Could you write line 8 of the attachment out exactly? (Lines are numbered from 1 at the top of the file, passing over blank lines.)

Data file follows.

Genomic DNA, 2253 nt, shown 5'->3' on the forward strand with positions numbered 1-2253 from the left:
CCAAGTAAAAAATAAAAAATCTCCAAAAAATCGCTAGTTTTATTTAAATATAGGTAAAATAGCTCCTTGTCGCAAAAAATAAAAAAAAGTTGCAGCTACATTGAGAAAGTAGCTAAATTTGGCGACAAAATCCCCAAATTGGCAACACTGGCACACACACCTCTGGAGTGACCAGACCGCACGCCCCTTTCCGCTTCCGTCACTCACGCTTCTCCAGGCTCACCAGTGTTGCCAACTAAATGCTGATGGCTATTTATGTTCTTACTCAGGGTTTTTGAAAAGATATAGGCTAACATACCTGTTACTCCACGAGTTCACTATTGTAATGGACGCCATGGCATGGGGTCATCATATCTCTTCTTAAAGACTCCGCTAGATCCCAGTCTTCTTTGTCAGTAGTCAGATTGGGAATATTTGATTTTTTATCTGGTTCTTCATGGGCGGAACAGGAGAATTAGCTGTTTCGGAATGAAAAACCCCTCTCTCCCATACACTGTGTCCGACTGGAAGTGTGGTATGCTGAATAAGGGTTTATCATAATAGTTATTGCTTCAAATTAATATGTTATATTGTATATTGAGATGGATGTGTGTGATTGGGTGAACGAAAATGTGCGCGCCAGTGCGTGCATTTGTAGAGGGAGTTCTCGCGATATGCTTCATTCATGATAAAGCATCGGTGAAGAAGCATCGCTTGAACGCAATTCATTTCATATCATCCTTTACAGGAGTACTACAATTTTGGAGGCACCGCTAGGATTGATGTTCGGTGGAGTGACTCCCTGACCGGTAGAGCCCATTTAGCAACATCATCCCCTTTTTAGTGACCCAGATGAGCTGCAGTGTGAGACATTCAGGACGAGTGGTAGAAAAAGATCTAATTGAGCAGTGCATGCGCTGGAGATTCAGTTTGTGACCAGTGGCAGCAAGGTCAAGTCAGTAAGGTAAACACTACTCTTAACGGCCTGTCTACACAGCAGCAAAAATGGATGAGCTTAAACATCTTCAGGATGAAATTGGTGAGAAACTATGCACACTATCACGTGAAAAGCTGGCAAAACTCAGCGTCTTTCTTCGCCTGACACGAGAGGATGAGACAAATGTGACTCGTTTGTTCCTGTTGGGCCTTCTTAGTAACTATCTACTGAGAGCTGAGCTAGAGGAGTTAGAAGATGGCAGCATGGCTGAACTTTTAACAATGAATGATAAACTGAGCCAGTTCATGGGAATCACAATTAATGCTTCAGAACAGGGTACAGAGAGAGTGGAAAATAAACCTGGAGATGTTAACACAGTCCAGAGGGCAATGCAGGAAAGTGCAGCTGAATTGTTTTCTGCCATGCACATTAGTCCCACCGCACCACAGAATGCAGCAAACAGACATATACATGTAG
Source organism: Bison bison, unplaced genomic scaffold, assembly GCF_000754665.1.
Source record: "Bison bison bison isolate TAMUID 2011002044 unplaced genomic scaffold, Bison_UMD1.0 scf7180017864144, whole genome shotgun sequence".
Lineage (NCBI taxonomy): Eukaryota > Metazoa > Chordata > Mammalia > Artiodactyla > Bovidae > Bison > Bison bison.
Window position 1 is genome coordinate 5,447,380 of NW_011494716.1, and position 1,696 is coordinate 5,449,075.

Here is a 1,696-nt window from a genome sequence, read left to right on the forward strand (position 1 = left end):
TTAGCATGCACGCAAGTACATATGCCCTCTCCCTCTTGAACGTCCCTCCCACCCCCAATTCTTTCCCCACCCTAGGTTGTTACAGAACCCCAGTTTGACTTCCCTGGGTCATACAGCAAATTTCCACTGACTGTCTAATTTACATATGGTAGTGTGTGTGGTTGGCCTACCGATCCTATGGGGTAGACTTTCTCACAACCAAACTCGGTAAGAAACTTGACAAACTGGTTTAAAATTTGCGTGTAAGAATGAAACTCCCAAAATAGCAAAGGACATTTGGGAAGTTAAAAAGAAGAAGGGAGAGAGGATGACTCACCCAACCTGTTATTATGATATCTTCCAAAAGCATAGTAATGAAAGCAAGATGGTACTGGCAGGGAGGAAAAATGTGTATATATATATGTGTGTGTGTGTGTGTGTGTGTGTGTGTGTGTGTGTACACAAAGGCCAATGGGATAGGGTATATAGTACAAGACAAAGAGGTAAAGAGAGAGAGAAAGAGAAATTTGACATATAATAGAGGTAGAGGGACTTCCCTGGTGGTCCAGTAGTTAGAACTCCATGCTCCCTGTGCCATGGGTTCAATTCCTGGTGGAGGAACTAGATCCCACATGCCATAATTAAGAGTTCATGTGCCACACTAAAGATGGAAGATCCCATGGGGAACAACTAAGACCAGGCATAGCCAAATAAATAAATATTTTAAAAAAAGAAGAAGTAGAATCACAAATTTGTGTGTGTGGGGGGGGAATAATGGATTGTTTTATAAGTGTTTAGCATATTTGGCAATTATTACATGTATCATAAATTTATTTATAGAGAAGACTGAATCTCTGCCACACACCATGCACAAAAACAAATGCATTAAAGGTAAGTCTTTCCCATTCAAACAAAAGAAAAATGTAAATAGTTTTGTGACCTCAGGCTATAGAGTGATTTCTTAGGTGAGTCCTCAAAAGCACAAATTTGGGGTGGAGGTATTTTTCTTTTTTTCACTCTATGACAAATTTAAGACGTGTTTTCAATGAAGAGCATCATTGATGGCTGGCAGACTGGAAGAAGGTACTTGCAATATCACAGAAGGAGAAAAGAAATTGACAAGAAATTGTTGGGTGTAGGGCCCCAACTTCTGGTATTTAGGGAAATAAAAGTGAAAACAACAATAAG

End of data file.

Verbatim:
TTAGCATGCACGCAAGTACATATGCCCTCTCCCTCTTGAACGTCCCTCCCACCCCCAATTCTTTCCCCACCCTAGGTTGTTACAGAACCCCAGTTTGACTTCCCTGGGTCATACAGCAAATTTCCACTGACTGTCTAATTTACATATGGTAGTGTGTGTGGTTGGCCTACCGATCCTATGGGGTAGACTTTCTCACAACCAAACTCGGTAAGAAACTTGACAAACTGGTTTAAAATTTGCGTGTAAGAATGAAACTCCCAAAATAGCAAAGGACATTTGGGAAGTTAAAAAGAAGAAGGGAGAGAGGATGACTCACCCAACCTGTTATTATGATATCTTCCAAAAGCATAGTAATGAAAGCAAGATGGTACTGGCAGGGAGGAAAAATGTGTATATATATATGTGTGTGTGTGTGTGTGTGTGTGTGTGTGTGTGTGTACACAAAGGCCAATGGGATAGGGTATATAGTACAAGACAAAGAGGTAAAGAGAGAGAGAAAGAGAAATTTGACATATAATAGAGGTAGAGGGACTTCCCTGGTGGTCCAGTAGTTAGAACTCCATGCTCCCTGTGCCATGGGTTCAATTCCTGGTGGAGGAACTAGATCCCACATGCCATAATTAAGAGTTCATGTGCCACACTAAAGATGGAAGATCCCATGGGGAACAACTAAGACCAGGCATAGCCAAATAAATAAATATTTTAAAAAAAGAAGAAGTAGAATCACAAATTTGTGTGTGTGGGGGGGGAATAATGGATTGTTTTATAAGTGTTTAGCATATTTGGCAATTATTACATGTATCATAAATTTATTTATAGAGAAGACTGAATCTCTGCCACACACCATGCACAAAAACAAATGCATTAAAGGTAAGTCTTTCCCATTCAAACAAAAGAAAAATGTAAATAGTTTTGTGACCTCAGGCTATAGAGTGATTTCTTAGGTGAGTCCTCAAAAGCACAAATTTGGGGTGGAGGTATTTTTCTTTTTTTCACTCTATGACAAATTTAAGACGTGTTTTCAATGAAGAGCATCATTGATGGCTGGCAGACTGGAAGAAGGTACTTGCAATATCACAGAAGGAGAAAAGAAATTGACAAGAAATTGTTGGGTGTAGGGCCCCAACTTCTGGTATTTAGGGAAATAAAAGTGAAAACAACAATAAG